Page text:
The Lord God made all kinds of trees grow out of the ground—trees that were pleasing to the eye and good for food. In the middle of the garden were the tree of life and the tree of the knowledge of good and evil.
Blessed is the one
who does not walk in step with the wicked
or stand in the way that sinners take
or sit in the company of mockers,
but whose delight is in the law of the Lord,
and who meditates on his law day and night.
That person is like a tree planted by streams of water,
which yields its fruit in season
and whose leaf does not wither—
whatever they do prospers.
In my attempt to be a good mother, I check in with my college son with a text or phone call on the weekends. Saturday was no exception as I sent the simple message, “Hi.”
He replied, “Light saber fencing can’t talk.”
Two images flashed through my mind. The first was a disheveled version of Obi-Wan Kenobi in a Skillet T-shirt and faded black jeans. The second was a little boy, holding one of three toy light sabers and standing beside a garbage can.
That second one was a brilliant parenting moment.
A mother becomes concerned about the childish barbarism of her sons pummeling one another with plastic, collapsible weaponry. She grows weary of replacing such cheap replicas to appease them. She runs out of patience and bandages. Consequently, she demands her sons collect their light sabers and throw them in the trash. The youngest, still believing everything in life is a game, tosses his treasure aside without a moment’s hesitation. The middle one releases it with relief and regret. He is learning that wielding any weapon requires self-control. The oldest experiences realization’s impact. Loss comes as a result of unwise actions, especially begging for a toy he is not yet responsible to use correctly.
Thankfully, children grow. Mothers can, too.
That first image brightened my countenance and my parental perspective.
A smile crosses my face knowing my nineteen-year-old still believes everything in life is a game. Rather than experiencing the regret of poor college-life choices, he is relieving stress with self-control. My former brilliant parenting moment is confirmed in knowing he learned from my correction at the garbage can.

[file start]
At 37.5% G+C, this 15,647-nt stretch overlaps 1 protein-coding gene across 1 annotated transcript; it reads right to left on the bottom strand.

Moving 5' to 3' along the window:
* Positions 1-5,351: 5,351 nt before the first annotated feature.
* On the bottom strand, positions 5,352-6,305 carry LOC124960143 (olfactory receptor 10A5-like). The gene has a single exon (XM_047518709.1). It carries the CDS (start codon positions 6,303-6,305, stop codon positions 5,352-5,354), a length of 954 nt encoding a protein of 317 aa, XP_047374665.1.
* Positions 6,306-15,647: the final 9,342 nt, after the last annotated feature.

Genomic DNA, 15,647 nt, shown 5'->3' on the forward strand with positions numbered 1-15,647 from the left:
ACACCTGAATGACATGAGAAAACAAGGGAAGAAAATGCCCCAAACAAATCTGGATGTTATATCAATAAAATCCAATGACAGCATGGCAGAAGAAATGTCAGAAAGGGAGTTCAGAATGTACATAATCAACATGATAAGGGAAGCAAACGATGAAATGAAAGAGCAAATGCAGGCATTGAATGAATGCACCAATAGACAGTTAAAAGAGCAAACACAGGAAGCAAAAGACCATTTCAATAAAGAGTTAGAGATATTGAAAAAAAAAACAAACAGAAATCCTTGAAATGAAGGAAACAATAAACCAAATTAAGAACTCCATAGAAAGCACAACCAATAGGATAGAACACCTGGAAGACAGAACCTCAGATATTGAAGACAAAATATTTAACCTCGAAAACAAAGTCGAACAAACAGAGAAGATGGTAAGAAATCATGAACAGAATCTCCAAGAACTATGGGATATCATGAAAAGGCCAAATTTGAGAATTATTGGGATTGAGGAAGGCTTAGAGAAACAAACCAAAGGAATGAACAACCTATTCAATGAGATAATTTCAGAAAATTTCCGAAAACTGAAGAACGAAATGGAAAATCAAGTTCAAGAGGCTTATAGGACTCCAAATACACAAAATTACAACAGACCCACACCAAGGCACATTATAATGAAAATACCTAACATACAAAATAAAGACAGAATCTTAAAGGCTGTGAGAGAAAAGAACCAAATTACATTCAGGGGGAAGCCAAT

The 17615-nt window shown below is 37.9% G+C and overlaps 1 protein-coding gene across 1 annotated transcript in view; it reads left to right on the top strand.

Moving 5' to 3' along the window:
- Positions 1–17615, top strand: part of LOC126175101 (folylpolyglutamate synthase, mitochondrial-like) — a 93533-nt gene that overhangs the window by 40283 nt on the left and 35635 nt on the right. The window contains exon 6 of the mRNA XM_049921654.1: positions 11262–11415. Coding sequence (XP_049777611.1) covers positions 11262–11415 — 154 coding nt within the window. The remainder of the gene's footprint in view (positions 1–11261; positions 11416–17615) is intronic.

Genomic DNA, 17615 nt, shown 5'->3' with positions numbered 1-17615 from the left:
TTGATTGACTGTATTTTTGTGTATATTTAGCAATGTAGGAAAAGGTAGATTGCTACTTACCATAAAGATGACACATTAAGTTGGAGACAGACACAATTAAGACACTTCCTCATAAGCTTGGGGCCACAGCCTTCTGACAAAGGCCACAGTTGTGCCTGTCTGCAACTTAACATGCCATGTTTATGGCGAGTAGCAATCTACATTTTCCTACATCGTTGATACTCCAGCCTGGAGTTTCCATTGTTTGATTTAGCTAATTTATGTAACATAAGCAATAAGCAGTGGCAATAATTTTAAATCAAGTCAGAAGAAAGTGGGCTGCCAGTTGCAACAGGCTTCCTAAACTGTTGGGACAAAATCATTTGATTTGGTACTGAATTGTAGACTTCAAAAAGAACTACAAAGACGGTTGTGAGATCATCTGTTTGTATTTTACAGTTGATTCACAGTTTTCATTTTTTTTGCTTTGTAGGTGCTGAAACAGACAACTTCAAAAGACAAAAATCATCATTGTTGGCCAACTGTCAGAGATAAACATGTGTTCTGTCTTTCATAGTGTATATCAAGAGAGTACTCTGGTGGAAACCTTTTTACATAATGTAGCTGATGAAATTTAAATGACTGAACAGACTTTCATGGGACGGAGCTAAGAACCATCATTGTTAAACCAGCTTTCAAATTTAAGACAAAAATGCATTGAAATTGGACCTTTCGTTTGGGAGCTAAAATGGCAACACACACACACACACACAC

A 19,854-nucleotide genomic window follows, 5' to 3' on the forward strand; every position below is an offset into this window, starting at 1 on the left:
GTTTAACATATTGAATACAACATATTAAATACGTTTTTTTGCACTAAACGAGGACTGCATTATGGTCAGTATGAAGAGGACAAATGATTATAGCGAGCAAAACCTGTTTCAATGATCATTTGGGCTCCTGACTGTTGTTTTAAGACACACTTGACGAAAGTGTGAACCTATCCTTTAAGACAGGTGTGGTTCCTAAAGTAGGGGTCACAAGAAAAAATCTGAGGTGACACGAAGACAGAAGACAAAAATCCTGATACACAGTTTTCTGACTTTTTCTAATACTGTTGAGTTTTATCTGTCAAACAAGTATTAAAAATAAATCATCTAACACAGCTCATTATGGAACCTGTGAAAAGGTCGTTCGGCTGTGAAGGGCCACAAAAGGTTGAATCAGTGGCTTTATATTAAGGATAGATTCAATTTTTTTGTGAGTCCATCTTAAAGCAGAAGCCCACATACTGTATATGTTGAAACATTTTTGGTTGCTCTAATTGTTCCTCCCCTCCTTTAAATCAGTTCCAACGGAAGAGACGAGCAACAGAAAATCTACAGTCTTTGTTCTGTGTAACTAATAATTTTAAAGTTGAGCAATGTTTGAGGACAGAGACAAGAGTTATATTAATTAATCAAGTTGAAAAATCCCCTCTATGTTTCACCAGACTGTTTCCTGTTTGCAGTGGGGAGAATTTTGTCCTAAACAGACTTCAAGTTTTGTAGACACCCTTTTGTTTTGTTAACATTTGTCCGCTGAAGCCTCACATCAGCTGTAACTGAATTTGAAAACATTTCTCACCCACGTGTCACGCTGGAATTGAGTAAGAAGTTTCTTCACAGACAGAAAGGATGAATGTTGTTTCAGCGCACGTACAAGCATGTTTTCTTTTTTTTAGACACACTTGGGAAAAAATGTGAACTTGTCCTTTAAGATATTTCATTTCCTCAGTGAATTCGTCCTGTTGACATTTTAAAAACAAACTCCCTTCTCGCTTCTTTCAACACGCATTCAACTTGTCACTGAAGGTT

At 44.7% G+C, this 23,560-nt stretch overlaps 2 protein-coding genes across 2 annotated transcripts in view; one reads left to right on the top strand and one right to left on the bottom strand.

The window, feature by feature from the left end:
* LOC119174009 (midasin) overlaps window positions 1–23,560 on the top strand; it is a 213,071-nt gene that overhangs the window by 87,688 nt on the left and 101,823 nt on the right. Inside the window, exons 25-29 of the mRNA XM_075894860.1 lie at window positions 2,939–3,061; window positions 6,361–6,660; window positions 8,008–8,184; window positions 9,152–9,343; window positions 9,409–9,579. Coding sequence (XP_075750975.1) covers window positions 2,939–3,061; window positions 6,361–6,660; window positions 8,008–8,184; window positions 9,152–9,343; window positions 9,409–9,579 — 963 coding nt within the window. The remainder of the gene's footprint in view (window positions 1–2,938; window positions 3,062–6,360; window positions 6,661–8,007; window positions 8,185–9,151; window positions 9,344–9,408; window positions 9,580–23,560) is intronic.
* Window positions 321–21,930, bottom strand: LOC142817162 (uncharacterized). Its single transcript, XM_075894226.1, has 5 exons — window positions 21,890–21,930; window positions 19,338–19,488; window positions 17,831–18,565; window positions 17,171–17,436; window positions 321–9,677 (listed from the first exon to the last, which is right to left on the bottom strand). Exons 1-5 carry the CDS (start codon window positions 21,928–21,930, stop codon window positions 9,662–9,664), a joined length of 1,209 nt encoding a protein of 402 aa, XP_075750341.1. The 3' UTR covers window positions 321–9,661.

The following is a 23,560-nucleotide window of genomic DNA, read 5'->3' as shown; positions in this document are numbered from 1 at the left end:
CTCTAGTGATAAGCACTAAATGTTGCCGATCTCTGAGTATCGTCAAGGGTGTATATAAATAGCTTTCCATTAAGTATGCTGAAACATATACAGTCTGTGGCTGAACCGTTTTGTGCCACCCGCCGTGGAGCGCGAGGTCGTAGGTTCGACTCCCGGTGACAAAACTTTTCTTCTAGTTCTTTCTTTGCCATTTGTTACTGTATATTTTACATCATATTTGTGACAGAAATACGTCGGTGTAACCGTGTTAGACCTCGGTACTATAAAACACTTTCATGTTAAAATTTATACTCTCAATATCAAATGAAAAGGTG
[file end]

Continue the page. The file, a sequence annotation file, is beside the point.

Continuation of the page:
He tossed aside a temporary treasure without losing lasting understanding, responsibility, and wisdom.
In my next brilliant parenting moment, I typed back, without hesitation, “Carry on!”
It is Homecoming Weekend.
I could have gone to my twentieth college reunion. I thought the family might trek down to our oldest son’s college and take in the festivities there.
Instead, I find myself sitting with my nineteen-year-old on a park bench by a pond near one of my favorite coffeehouses. While the changed leaves drift from branches and skitter along the path, we chat.
So, looking back, we did well to home school you?
I’m more prepared than most of the guys I know.
He reveals new perspectives from those years like rings on a crosscut-stump. We discuss the reason we transplanted ourselves from the public school playground to our own backyard, the thin drought years when we almost gave up, the thick saturated times of learning that sustained us.
No longer an acorn or swaying sapling, this solid oak tells about discussing politics and religion with his college friends. When he expressed his not-condone-but-neither-condemn belief, one said, Finally, a Christian who gets it! That’s why I like you.
I’m just doing what I’ve done since I was six, he says to me.
I remember planting that seed his kindergarten year–You don’t have to be best friends with everyone, but you do need to be kind to everyone. It is good he reminds me. I realize I have forgotten my own words of wisdom recently.
On this Homecoming Weekend, I see how his branches still intertwine with mine, yet reach and spread to make his own patch of shade. My bark is a bit craggier than his, but the pattern matches. He remains rooted, here and there, right where he belongs.
Listen to advice and accept discipline, and at the end you will be counted among the wise. Many are the plans in a person’s heart, but it is the Lord’s purpose that prevails.